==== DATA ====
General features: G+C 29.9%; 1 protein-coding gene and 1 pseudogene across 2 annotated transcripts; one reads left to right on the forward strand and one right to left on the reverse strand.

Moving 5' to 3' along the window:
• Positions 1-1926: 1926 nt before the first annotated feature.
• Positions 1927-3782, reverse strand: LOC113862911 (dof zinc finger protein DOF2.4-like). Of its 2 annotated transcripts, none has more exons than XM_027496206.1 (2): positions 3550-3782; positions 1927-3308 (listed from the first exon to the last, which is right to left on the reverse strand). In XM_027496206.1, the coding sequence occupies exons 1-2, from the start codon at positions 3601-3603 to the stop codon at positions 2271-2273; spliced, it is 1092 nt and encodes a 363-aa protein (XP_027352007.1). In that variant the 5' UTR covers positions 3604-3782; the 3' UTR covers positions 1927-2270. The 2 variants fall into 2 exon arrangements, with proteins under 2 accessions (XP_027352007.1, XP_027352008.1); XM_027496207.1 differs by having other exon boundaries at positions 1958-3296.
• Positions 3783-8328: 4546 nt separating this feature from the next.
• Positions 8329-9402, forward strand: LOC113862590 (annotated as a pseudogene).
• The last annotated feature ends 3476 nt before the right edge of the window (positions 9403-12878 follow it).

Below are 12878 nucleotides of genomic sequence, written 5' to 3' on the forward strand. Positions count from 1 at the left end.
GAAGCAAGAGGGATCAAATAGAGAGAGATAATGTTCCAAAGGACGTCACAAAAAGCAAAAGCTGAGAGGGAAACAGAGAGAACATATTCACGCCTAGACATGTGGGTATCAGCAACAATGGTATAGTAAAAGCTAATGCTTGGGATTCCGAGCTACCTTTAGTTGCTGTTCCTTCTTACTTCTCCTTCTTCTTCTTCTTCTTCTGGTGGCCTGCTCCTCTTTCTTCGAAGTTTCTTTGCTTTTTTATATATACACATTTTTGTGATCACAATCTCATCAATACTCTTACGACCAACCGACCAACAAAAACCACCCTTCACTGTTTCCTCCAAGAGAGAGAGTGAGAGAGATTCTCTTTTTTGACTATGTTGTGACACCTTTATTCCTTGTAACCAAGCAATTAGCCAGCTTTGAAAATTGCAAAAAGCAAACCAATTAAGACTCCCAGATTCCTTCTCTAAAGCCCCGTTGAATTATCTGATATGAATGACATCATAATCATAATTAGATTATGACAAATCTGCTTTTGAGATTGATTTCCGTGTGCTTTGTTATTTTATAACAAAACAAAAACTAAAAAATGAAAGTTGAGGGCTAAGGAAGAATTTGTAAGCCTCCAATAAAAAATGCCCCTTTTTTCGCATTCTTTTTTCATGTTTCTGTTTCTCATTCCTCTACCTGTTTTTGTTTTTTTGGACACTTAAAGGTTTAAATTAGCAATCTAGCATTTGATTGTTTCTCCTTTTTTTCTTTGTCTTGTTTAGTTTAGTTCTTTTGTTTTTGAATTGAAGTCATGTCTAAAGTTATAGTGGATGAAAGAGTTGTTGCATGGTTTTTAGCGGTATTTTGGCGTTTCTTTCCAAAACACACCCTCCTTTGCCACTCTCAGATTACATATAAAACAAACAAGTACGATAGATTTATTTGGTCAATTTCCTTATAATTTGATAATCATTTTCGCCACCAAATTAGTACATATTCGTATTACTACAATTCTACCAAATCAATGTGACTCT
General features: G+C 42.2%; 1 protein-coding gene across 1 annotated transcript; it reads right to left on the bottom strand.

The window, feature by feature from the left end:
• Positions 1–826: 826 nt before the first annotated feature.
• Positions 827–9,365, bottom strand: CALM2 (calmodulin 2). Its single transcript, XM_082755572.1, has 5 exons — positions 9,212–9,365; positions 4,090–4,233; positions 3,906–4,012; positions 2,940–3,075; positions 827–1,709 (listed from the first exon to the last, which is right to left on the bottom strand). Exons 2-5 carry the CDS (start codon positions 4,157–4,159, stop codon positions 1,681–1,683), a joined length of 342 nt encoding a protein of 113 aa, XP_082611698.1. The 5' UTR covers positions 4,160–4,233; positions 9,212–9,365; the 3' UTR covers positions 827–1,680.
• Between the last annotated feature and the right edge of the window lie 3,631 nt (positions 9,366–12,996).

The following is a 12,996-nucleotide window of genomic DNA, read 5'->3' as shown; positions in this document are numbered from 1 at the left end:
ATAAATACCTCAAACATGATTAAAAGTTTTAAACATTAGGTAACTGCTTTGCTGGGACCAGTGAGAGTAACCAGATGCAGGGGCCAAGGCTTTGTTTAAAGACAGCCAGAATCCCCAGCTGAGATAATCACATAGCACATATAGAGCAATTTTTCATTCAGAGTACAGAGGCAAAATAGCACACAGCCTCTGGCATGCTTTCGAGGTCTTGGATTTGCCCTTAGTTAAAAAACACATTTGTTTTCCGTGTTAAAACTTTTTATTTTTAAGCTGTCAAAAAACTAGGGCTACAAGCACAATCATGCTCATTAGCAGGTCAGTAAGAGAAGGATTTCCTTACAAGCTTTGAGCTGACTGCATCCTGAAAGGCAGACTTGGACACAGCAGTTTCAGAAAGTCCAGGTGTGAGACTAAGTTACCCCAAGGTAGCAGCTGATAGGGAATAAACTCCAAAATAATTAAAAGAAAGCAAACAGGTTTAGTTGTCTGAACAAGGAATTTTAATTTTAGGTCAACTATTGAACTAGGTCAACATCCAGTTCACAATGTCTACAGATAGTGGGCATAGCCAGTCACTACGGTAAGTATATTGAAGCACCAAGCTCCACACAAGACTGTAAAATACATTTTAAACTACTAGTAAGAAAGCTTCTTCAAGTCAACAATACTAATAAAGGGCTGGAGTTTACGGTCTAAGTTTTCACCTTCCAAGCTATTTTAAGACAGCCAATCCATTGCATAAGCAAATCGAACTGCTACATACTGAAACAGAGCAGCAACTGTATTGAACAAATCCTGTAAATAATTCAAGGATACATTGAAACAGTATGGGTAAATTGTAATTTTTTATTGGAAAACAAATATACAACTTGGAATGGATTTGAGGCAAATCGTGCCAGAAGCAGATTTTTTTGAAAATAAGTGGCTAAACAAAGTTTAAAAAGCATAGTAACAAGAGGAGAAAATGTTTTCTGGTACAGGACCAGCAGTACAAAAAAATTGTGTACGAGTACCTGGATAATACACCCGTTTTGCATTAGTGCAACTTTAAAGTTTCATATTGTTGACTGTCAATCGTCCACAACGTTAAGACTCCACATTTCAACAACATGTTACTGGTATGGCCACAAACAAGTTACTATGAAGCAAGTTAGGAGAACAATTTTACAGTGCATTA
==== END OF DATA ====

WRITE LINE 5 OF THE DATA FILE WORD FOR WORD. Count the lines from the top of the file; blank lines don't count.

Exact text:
• Positions 3783-8328: 4546 nt separating this feature from the next.